By David Driver
Used with permission
After playing basketball in the United States since 1996, Jozsef Szendrei returned home to Europe last season as a first-year professional. It did not take him long to see why and how the overall state of hoops in Europe had improved.
"The why is simple: They want to beat the USA. You want to beat the best," says the outspoken Szendrei, 25, a former Sooner who graduated from the University of Oklahoma in 2003 with a degree in international business and marketing.
And just how has hoops improved in Europe?
"With more aggressive defense," notes the 6-foot-9 Hungarian. "College basketball is still much more organized; the roles are more basic (in Division I). Everyone has their role."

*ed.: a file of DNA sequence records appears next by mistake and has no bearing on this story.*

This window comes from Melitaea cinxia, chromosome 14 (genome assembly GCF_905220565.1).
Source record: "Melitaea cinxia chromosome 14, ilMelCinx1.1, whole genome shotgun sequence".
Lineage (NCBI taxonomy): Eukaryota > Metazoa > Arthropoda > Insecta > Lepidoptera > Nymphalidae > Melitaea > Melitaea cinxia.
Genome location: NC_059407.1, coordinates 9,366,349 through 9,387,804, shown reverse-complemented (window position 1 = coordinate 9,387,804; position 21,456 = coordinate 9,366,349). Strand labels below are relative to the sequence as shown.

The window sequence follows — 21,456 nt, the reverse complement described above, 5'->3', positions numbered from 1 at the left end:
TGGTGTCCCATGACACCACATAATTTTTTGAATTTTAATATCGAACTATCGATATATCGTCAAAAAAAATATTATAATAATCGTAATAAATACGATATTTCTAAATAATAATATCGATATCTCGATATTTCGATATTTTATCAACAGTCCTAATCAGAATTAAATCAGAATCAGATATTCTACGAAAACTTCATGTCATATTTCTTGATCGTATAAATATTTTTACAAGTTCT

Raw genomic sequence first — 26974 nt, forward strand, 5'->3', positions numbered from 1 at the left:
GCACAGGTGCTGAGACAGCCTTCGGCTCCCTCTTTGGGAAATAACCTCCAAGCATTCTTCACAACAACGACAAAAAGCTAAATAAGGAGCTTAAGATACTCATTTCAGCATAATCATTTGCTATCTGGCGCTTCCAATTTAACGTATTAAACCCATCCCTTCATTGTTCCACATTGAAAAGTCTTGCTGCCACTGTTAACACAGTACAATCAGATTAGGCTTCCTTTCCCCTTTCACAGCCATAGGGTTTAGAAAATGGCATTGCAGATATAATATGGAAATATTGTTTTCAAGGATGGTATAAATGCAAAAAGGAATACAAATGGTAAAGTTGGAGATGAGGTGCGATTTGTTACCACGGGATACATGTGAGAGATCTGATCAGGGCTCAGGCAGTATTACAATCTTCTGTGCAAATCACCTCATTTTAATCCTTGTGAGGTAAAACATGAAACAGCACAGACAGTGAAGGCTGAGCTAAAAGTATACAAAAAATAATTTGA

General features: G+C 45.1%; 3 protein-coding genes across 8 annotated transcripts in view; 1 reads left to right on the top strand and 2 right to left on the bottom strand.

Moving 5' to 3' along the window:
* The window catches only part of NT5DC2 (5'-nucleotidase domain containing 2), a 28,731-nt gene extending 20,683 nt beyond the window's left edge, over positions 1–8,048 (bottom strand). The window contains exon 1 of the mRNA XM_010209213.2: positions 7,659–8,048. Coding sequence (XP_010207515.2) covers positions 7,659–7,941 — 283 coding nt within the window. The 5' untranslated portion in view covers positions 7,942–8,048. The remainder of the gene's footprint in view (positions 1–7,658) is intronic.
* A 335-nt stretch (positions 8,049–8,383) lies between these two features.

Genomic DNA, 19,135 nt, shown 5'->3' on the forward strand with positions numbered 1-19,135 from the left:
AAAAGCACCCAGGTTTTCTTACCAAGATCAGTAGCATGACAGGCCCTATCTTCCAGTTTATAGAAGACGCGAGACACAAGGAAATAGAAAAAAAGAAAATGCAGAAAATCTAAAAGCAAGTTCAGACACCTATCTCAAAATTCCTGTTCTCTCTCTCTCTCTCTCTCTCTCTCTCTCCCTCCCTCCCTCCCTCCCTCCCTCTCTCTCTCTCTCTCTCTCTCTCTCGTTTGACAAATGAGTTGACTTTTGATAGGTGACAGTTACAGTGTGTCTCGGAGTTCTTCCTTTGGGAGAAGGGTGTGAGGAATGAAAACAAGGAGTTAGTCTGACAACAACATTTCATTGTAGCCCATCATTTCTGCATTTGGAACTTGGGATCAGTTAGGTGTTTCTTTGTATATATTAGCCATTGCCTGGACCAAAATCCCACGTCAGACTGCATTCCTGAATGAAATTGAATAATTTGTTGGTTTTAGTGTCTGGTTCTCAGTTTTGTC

Szendrei played for BC Boncourt in Switzerland during the 2003-04 season, averaging 8.2 points and 8.4 rebounds in 12 Swiss league contests, and his team won the league title.
"It (was) not the highest level for me," says Szendrei, who is playing this season in his native Hungary. "But it was important for me to get back on the floor and play 30 to 35 minutes per game" after injuries limited his playing time while in Norman.
Szendrei is a native of Szolnok, Hungary. This season he plays for the northeastern city Debrecen, called "Calvinist Rome" since it is home to the Reformed Protestant church. He capped an 8-point, 8-rebound regular season for 20-6 Debrecen with a 20-point game in a first-round playoff victory among Hungaryís top eight teams. His head coach is American Robert Reid, who was part of an NBA title-winning team as a player with the Houston Rockets.
Szendrei is one of several former Sooner players now playing for pay in Europe and other foreign lands. Most of them are Americans who are a long way from home.